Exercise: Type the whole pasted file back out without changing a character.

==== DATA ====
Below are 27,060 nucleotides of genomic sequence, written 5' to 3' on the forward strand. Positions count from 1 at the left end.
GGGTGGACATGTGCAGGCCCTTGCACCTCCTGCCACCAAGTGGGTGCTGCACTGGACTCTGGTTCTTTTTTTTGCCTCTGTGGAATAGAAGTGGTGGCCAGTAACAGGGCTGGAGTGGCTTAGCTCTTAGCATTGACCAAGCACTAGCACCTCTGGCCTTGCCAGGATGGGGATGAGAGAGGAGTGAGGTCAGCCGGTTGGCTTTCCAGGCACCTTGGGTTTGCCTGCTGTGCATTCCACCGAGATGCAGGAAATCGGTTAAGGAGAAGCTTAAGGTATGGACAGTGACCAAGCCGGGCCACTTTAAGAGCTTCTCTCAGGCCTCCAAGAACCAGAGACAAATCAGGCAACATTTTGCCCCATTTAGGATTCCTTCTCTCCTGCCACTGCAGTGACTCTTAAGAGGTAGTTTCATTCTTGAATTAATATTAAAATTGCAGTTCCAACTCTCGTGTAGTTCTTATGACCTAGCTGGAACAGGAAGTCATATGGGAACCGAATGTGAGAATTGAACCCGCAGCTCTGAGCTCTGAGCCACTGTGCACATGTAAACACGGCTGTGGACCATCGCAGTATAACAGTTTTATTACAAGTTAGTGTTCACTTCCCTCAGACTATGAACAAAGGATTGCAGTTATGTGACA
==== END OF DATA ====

Below are 27,060 nucleotides of genomic sequence, written 5' to 3' on the forward strand. Positions count from 1 at the left end.
GGGTGGACATGTGCAGGCCCTTGCACCTCCTGCCACCAAGTGGGTGCTGCACTGGACTCTGGTTCTTTTTTTTGCCTCTGTGGAATAGAAGTGGTGGCCAGTAACAGGGCTGGAGTGGCTTAGCTCTTAGCATTGACCAAGCACTAGCACCTCTGGCCTTGCCAGGATGGGGATGAGAGAGGAGTGAGGTCAGCCGGTTGGCTTTCCAGGCACCTTGGGTTTGCCTGCTGTGCATTCCACCGAGATGCAGGAAATCGGTTAAGGAGAAGCTTAAGGTATGGACAGTGACCAAGCCGGGCCACTTTAAGAGCTTCTCTCAGGCCTCCAAGAACCAGAGACAAATCAGGCAACATTTTGCCCCATTTAGGATTCCTTCTCTCCTGCCACTGCAGTGACTCTTAAGAGGTAGTTTCATTCTTGAATTAATATTAAAATTGCAGTTCCAACTCTCGTGTAGTTCTTATGACCTAGCTGGAACAGGAAGTCATATGGGAACCGAATGTGAGAATTGAACCCGCAGCTCTGAGCTCTGAGCCACTGTGCACATGTAAACACGGCTGTGGACCATCGCAGTATAACAGTTTTATTACAAGTTAGTGTTCACTTCCCTCAGACTATGAACAAAGGATTGCAGTTATGTGACA